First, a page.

On the credit of the crier, the Prince accepted the conditions, and
concluded the bargain; and, having got the master's leave, they went
into his back shop; they both sat down on it, and as soon as the Prince
formed his wish to be transported into his apartment at the khan he
presently found himself and the crier there; and, as he wanted not a
more sufficient proof of the virtue of the tapestry, he counted the
crier out forty pieces of gold, and gave him twenty pieces for himself.
In this manner Prince Houssain became the possessor of the tapestry,
and was overjoyed that at his arrival at Bisnagar he had found so rare
a piece, which he never disputed would gain him the hand of Nouronnihar.
In short, he looked upon it as an impossible thing for the Princes his
younger brothers to meet with anything to be compared with it. It was
in his power, by sitting on his tapestry, to be at the place of meeting
that very day; but, as he was obliged to stay there for his brothers, as
they had agreed, and as he was curious to see the King of Bisnagar and
his Court, and to inform himself of the strength, laws, customs, and
religion of the kingdom, he chose to make a longer abode there, and to
spend some months in satisfying his curiosity.
Prince Houssain might have made a longer abode in the kingdom and
Court of Bisnagar, but he was so eager to be nearer the Princess that,
spreading the tapestry, he and the officer he had brought with him sat
down, and as soon as he had formed his wish were transported to the inn
at which he and his brothers were to meet, and where he passed for a
merchant till they came.
Prince Ali, Prince Houssain's second brother, who designed to travel
into Persia, took the road, having three days after he parted with
his brothers joined a caravan, and after four days' travel arrived at
Schiraz, which was the capital of the kingdom of Persia. Here he passed
for a jeweler.
The next morning Prince Ali, who traveled only for his pleasure, and
had brought nothing but just necessaries along with him, after he had
dressed himself, took a walk into that part of the town which they at
Schiraz called the bezestein.
Among all the criers who passed backward and forward with several sorts
of goods, offering to sell them, he was not a little surprised to see
one who held an ivory telescope in his hand of about a foot in length
and the thickness of a man's thumb, and cried it at thirty purses. At
first he thought the crier mad, and to inform himself went to a shop,
and said to the merchant, who stood at the door: "Pray, sir, is not that
man" (pointing to the crier who cried the ivory perspective glass at
thirty purses) "mad? If he is not, I am very much deceived."
"Indeed, sir," answered the merchant, "he was in his right senses
yesterday; I can assure you he is one of the ablest criers we have, and
the most employed of any when anything valuable is to be sold. And if he
cries the ivory perspective glass at thirty purses it must be worth as
much or more, on some account or other. He will come by presently, and
we will call him, and you shall be satisfied; in the meantime sit down
on my sofa, and rest yourself."
Prince Ali accepted the merchant's obliging offer, and presently
afterward the crier passed by. The merchant called him by his name, and,
pointing to the Prince, said to him: "Tell that gentleman, who asked
me if you were in your right senses, what you mean by crying that ivory
perspective glass, which seems not to be worth much, at thirty purses.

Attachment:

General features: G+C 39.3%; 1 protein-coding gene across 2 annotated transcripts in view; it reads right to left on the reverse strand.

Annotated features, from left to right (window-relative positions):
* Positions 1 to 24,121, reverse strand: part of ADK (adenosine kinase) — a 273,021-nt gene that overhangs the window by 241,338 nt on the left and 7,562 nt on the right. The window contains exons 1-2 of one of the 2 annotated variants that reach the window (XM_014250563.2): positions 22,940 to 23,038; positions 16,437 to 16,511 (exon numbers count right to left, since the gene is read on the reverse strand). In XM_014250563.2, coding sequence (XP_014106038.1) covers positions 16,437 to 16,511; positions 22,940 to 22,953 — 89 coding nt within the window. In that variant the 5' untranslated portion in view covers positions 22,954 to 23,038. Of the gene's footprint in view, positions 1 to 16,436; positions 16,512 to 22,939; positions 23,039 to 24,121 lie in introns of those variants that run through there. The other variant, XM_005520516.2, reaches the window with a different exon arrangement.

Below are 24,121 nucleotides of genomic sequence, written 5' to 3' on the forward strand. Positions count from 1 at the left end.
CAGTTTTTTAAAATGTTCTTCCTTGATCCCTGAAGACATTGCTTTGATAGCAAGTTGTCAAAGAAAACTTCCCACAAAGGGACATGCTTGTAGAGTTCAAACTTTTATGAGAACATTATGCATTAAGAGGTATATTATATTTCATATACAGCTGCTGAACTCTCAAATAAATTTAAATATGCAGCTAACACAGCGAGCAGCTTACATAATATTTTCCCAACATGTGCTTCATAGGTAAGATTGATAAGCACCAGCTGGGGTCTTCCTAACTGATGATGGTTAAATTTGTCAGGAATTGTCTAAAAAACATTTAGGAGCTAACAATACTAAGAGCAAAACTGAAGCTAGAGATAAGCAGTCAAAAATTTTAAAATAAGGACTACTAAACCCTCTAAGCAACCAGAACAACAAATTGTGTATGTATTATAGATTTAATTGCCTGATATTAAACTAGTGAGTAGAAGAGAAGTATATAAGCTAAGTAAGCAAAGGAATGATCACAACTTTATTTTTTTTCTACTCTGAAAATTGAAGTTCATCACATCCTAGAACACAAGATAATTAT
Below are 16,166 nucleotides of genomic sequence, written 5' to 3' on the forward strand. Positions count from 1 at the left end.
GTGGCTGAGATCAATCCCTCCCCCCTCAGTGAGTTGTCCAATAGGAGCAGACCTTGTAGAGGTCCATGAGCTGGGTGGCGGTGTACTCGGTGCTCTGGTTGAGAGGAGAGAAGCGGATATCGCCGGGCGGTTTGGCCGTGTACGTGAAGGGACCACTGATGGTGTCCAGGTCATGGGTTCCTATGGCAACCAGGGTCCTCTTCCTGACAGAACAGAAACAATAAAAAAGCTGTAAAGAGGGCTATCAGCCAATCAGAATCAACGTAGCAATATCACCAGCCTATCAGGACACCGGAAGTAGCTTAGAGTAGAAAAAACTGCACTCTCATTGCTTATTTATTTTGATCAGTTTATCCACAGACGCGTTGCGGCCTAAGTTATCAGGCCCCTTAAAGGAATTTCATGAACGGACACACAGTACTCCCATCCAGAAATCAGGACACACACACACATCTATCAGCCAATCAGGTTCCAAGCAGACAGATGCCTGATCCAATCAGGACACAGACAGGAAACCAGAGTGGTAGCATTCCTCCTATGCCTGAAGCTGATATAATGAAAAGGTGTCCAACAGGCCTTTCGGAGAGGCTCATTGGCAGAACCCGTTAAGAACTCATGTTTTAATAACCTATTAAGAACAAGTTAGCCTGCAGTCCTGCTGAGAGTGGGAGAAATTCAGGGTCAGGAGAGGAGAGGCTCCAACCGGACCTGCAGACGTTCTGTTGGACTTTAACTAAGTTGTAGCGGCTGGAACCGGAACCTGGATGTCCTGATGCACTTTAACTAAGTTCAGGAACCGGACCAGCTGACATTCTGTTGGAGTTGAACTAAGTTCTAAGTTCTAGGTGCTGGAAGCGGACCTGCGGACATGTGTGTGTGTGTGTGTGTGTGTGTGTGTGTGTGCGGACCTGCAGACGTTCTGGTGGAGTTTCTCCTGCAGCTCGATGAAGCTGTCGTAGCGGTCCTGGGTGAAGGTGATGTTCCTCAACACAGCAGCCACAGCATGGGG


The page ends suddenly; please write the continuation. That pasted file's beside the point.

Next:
I should be very much amazed myself if I did not know you." The crier,
addressing himself to Prince Ali, said: "Sir, you are not the only
person that takes me for a madman on account of this perspective glass.
You shall judge yourself whether I am or no, when I have told you its
property and I hope you will value it at as high a price as those I have
showed it to already, who had as bad an opinion of me as you.
"First, sir," pursued the crier, presenting the ivory pipe to the
Prince, "observe that this pipe is furnished with a glass at both ends;
and consider that by looking through one of them you see whatever object
you wish to behold." "I am," said the Prince, "ready to make you all
imaginable reparation for the scandal I have thrown on you if you will
make the truth of what you advance appear," and as he had the ivory pipe
in his hand, after he had looked at the two glasses he said: "Show me
at which of these ends I must look that I may be satisfied." The crier
presently showed him, and he looked through, wishing at the same time to
see the Sultan his father, whom he immediately beheld in perfect health,
set on his throne, in the midst of his council. Afterward, as there was
nothing in the world so dear to him, after the Sultan, as the Princess
Nouronnihar, he wished to see her; and saw her at her toilet laughing,
and in a pleasant humor, with her women about her.
Prince Ali wanted no other proof to be persuaded that this perspective
glass was the most valuable thing in the world, and believed that if
he should neglect to purchase it he should never meet again with such
another rarity. He therefore took the crier with him to the khan where
he lodged, and counted him out the money, and received the perspective
Prince Ali was overjoyed at his bargain, and persuaded himself that,
as his brothers would not be able to meet with anything so rare and
admirable, the Princess Nouronnihar would be the recompense of his
fatigue and trouble; that he thought of nothing but visiting the Court
of Persia incognito, and seeing whatever was curious in Schiraz and
thereabouts, till the caravan with which he came returned back to the
Indies. As soon as the caravan was ready to set out, the Prince joined
them, and arrived happily without any accident or trouble, otherwise
than the length of the journey and fatigue of traveling, at the place of
rendezvous, where he found Prince Houssain, and both waited for Prince
Prince Ahmed, who took the road of Samarcand, the next day after his
arrival there went, as his brothers had done, into the bezestein, where
he had not walked long but heard a crier, who had an artificial apple
in his hand, cry it at five and thirty purses; upon which he stopped the
crier, and said to him: "Let me see that apple, and tell me what virtue
and extraordinary properties it has, to be valued at so high a rate."
"Sir," said the crier, giving it into his hand, "if you look at the
outside of this apple, it is very worthless, but if you consider its
properties, virtues, and the great use and benefit it is to mankind, you
will say it is no price for it, and that he who possesses it is master
of a great treasure. In short, it cures all sick persons of the most
mortal diseases; and if the patient is dying it will recover him
immediately and restore him to perfect health; and this is done after
the easiest manner in the world, which is by the patient's smelling the